Front wheel wells with MLV
On my last post about different noise levels on different road surfaces I had this idea to apply MLV on the front wheel wells on the Ampera. Turns out after searching a bit on the Internet I found more people who had the same idea and the results where promising.
I had never removed the wheel wells liners, the tech docs were not clear on what was behind them and only really saw a video on YouTube that didn't really show much.
My initial idea was to simply add MLV on top of the wheel well liner and use the screws and plastic clips to keep it in place, but that turned out not to be.
So after removing the liners this was what I was greeted with.
Everything is very accessible, and unlike with the Citroen C6 all the cables are neatly tucked away. This is great to apply Dynamat, but the metal in that area is solid, you can tap on it and it sounds like a door with tons of Dynamat, zero vibrations.
There is some undercarriage gravel protection and on the inside there's liquid sound deadening.
On the side, between the front fenders and the doors there's a thick piece of foam to block noise.
The trim on the wheel wells (splash guard or mud guard) is just plastic, but it feels heavier and somewhat rubbery compared with the ones on the 406 Coupé. There is no deadening material on them, unlike the ones at the back that have deadening material on top of them.
How to add MLV to the wheel wells
My first idea was to cut a large piece of MLV and place it on the back of the trim, this way it would be easy to keep it in place with the screws and clips.
The problem with that approach was that on top there's only one plastic clip holding it in place and the screws push the trim directly into the fender. To make the MLV reach the top clip I had to cut a large piece, 900g, very heavy to be kept in place with just plastic clips.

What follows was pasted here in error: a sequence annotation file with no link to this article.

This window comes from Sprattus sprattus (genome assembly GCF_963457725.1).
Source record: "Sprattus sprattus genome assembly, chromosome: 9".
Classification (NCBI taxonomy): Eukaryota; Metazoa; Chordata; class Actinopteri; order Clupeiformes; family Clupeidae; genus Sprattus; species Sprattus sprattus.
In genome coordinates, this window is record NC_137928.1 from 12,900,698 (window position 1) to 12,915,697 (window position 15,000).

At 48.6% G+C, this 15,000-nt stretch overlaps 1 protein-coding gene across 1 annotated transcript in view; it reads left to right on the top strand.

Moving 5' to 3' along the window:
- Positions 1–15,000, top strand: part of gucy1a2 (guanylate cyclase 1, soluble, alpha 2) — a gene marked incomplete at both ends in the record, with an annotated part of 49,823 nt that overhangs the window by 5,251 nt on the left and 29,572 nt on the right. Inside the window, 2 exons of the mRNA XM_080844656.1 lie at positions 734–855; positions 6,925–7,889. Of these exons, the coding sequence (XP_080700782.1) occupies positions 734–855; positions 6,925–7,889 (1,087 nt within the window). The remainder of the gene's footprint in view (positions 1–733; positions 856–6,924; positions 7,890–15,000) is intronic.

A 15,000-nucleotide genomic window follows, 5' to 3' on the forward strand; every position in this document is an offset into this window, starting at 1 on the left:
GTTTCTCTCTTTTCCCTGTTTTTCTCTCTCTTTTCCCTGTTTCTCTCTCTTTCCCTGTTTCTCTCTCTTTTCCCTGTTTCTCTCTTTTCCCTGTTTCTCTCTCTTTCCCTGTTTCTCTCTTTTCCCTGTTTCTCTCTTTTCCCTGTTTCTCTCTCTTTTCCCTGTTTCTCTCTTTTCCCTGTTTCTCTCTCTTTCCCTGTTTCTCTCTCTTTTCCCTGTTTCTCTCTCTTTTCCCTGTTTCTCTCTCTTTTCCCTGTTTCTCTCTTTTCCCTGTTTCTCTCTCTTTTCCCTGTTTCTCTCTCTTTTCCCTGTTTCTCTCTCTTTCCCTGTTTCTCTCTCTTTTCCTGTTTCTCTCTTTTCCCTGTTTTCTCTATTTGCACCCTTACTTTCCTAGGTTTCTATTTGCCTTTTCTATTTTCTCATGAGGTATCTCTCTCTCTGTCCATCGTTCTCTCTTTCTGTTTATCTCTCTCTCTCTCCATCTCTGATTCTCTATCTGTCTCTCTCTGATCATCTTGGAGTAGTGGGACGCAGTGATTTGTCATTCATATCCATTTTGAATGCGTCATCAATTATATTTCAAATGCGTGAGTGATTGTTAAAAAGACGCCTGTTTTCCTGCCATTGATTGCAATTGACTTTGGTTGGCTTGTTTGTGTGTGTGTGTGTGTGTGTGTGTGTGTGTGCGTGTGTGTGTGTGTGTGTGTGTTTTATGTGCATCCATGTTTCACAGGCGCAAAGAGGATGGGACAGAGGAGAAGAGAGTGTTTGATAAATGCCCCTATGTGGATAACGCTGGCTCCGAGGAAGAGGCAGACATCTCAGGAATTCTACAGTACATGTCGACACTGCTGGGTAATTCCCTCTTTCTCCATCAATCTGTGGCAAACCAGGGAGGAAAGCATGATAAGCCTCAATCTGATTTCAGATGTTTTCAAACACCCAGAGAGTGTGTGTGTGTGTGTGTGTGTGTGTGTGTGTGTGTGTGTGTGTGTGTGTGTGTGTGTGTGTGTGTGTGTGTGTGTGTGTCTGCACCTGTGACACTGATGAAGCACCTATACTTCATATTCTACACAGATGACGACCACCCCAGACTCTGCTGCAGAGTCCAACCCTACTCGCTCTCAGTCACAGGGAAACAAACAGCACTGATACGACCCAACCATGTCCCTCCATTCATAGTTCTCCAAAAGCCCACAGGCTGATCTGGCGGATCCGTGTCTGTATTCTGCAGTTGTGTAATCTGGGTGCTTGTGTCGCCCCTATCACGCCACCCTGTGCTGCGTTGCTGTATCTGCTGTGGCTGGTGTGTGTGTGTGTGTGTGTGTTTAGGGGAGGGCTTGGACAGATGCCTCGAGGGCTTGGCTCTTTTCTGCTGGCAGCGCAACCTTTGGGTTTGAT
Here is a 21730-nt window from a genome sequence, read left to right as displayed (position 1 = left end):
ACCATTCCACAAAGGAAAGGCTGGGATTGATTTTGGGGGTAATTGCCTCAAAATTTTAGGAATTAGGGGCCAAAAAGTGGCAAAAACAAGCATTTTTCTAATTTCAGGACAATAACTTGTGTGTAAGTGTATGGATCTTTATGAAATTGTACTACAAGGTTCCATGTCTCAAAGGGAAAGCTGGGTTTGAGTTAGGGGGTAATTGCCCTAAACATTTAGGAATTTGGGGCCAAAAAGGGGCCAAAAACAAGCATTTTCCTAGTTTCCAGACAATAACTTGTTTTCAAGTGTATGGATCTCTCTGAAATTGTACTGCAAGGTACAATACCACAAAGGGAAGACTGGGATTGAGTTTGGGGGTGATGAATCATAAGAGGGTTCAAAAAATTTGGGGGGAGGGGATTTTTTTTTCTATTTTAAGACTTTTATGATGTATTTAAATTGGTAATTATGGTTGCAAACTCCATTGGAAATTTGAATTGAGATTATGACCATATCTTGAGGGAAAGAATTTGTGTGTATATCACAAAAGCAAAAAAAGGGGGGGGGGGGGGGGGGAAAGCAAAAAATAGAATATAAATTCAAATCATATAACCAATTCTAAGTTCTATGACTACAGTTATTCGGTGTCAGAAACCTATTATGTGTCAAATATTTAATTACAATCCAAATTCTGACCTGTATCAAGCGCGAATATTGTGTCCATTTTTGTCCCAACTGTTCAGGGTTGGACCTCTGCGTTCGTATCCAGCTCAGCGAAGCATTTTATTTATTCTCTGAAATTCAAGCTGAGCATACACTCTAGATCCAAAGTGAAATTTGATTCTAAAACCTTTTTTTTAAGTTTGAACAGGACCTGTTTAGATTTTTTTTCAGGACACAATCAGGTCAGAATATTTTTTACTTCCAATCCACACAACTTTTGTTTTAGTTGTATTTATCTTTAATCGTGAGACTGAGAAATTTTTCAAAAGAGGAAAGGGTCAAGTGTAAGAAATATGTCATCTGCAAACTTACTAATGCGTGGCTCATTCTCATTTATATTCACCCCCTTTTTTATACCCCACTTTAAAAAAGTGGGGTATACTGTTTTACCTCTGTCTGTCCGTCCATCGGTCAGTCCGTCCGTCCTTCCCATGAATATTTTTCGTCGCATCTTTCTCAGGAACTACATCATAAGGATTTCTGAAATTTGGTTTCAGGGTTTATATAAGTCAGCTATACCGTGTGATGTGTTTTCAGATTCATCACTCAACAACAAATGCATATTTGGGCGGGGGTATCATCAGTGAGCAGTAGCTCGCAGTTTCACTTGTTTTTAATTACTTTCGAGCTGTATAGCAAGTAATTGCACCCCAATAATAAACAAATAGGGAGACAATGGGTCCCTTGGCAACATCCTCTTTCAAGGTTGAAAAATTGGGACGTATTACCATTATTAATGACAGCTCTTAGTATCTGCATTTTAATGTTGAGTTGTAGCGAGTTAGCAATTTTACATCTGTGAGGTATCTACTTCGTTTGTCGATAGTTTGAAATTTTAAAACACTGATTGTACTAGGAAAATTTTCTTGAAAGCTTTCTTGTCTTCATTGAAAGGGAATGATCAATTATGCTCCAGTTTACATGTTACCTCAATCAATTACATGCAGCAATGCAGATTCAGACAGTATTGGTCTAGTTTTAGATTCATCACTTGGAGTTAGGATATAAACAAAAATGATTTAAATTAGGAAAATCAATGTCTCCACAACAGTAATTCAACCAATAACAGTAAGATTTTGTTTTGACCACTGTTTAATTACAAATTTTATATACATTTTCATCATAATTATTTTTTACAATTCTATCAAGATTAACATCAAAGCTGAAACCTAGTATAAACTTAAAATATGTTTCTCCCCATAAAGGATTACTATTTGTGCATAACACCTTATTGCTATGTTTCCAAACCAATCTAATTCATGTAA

This was no good and if one of the plastic clips would fail, the trim could not support that weight and having it rubbing on top of a tire at speed is not safe at all.
So my second idea was to use some screws on the side to keep the MLV in place, plus some zip ties at the top mostly for peace of mind and avoid any noises in case the MLV were to break loose.
This also allowed me to use less MLV for the same coverage, I only want to block noise from entering the car, if I were to cover the entire splash guard I would be blocking noise from entering the engine bay, makes no sense. With this approach I was able to save 400g per side and have the MLV fastened
To avoid rattles Dodo Super Liner was added directly to the MLV on places were it could be in contact with metal or the plastic trim.
I also added some Dodo Super Liner on the wheel wells, this will block some of the noise and decouple the MLV, avoiding additional noises.
The MLV is now blocking noise in the areas that were not covered before while deadening the floor so it extends behind the tire, going the full width of the splash guard.
With the trim back the MLV stays firmly in place, so I have peace of mind that it will not fall off while driving.
So, in total I've added another kilogram to the car, but with the quantity of small rocks, leafs and sticks that have fallen off once the trim was removed, I think I've saved a few grams there.
I went to test the car and my first impression was not good, I couldn't hear any difference, but the car is already very quiet.
Once I got into the motorway I found it to be quieter, there is less rolling noise and indeed the dB meter confirmed it. I took a new measurement before doing this and I got a reduction of half a decibel both at 80km/h and 120km/h. I found that weird as at 120km/h wind noise is the most prominent thing I ear, but the meter did show a reduction. I guess since it's a lower frequency it's not as irritating to my ears, but does increase the noise level.
I didn't think it would make a big difference with the Ampera already having the floor completely deadened, but it did improve the quietness on board.
I'm not going to do the same thing on the ones at the rear, the trim already has deadening, I did add more deadening on the rear quarters and the seats also absorb noise.
Now I don't know if I should call the project done, It's already very quiet and there's little to be done to improve it, but who knows.
Done in 20 of December, 2020